For The Children
My daughter was nagging—er, persistently requesting something recently, and in a fit of exasperation I said, “We’ll see.” She walked away doing the little fist-pump “Yes!” thing. And I thought, Oh, isn’t that cute? She still thinks that means “you might have a shot,” rather than “I know if I say this you will leave me in peace.” How sweet!
And I don’t mean to be a cruel mommy, either. I do think her innocence is adorable. I’m also keenly aware that it’s going to last about another week. After all, she has a big brother who’s been there and done that, and it’s getting more and more challenging for him to keep his enlightenment to himself.
I’ve therefore taken it upon myself to produce this for the children, a “parent-to-English dictionary” of sorts. My hope is that if I come clean with this stuff now, the kids will remember my generosity and provide a similar “teen-to-English” version when the time comes. And yes, I’ll let you know how that works for me.
So, children, let’s start with the basics. When I say to you, “Don’t make me come in there,” it means, I’m coming in there. Not this second, maybe, because I’m either napping or busy, but rest assured, I’m coming in there. So knock it off.
“My patience is wearing thin” really means my patience was gone about five minutes ago and my head is going to blow off my neck if you don’t stop doing what you’re doing or start doing what you’re being told to do.
“Am I talking to myself here?” You guys really seem to love this one, often responding with a resounding “Yes!” But of course I know I’m not talking to myself. It’s called a rhetorical question. What it means is, “Somebody in this house had better start listening to me, and it had better not just be the dog.”
“Every day is children’s day” admittedly used to bother me as much as it bothers you, but you’ll understand when you have kids of your own. For now, you’ll just have to trust me on this one. It means that Mommy is treated special one day a year; you are treated special every single flippin’ day of your lives.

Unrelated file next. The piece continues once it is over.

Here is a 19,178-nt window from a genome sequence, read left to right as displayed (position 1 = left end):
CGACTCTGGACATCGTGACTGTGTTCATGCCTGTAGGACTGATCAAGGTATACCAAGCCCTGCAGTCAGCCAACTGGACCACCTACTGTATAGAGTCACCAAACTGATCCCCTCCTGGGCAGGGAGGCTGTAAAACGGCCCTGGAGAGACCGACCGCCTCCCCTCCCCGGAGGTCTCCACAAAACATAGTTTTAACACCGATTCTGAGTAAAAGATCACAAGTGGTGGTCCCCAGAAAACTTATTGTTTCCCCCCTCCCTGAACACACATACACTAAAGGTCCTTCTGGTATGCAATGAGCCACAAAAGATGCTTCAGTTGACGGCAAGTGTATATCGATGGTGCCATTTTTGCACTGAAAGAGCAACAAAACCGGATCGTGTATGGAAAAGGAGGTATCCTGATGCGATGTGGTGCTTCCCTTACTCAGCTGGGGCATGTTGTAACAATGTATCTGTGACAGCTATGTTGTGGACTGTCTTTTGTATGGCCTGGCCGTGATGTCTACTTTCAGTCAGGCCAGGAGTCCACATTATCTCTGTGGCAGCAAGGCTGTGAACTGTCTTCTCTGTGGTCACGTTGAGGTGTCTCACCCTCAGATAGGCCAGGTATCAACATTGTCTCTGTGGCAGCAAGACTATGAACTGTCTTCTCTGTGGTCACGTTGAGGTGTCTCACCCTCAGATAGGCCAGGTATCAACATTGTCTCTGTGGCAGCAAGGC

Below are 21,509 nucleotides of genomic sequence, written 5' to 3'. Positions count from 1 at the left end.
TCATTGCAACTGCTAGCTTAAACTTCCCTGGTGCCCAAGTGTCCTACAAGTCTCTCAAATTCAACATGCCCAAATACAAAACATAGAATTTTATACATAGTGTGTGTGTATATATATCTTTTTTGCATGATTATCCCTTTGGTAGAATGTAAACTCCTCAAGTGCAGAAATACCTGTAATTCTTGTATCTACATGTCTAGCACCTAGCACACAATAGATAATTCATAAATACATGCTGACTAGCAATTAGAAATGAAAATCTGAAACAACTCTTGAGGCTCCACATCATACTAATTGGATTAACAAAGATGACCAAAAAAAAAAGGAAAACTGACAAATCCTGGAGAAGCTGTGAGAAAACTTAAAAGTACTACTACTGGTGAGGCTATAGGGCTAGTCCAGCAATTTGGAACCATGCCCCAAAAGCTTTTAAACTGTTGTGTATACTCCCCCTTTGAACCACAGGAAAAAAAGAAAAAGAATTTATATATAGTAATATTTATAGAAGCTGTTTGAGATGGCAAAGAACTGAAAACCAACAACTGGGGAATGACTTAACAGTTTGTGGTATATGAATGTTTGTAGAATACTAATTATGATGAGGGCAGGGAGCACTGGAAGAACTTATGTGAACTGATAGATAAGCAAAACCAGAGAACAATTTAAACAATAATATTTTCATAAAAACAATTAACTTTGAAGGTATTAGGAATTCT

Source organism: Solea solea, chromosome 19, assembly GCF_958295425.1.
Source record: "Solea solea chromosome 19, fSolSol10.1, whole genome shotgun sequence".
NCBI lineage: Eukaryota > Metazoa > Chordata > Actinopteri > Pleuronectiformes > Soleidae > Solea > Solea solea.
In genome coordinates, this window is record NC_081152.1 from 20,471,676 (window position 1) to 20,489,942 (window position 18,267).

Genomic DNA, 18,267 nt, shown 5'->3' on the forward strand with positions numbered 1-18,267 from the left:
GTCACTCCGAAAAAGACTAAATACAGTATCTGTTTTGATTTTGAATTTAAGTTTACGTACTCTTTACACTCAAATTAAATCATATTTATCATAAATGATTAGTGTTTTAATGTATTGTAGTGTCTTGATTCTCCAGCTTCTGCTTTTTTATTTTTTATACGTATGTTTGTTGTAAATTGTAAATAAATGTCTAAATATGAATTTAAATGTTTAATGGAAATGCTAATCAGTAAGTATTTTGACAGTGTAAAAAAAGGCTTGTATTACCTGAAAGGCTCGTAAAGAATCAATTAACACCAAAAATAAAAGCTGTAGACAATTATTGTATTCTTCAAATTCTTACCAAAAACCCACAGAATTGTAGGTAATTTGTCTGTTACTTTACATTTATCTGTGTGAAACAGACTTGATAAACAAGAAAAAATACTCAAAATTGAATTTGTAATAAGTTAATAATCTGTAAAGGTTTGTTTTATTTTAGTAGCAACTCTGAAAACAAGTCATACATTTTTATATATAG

“If you don’t stop crying, I’m going to give you something to cry about!” Let me start this one by saying, “Yes, I get it. You already had something to cry about or you wouldn’t be crying.” What I mean is, I don’t think what you’re crying about is worth crying about, and if you don’t stop, then you’ll have something worthwhile to be crying about. Make sense?
“Pick up your room.” This is another one that you people seem to get a kick out of. Yes, I’m aware you can’t actually pick up your room. It’d be too heavy. What I mean is PICK THE STUFF UP OFF THE FLOOR, before everything you own becomes a chew toy.
“Stop it”—and this is one of my favorites—means stop it now. Not in two minutes, not in 10 minutes, not in an hour. Stop. It. Now. (Also applies to “Go to bed,” “Turn that down” and “Do your homework.”)
Last but not least, no, I don’t actually have eyes in the back of my head. What this means is that mommies pretty much know everything you do. We’re all-seeing. There is no escaping us. It’s designed to encourage you to behave yourselves. See how all this works? Awesome. Lesson over.
In the meantime, my son wants to know if I’m going to discuss things parents say that children think are really just kind of, in his words, “stupid.” A particular pet peeve of the younger set is the old “Because I said so” philosophy, which evidently intelligent children everywhere find ridiculous if not completely weenie-ish.
So he has a point. Parents say some pretty silly things sometimes, from a kid’s perspective. Are they deserving of airtime, so to speak? Worthy of ink? Will I break down and give children everywhere the satisfaction of admitted parental imperfection, all in the hope that my kids might possibly talk to me in five years? Hmmmmm.
Maggie Lamond Simone is a book author, award-winning writer and mother of two living in Baldwinsville. Reach her at firstname.lastname@example.org.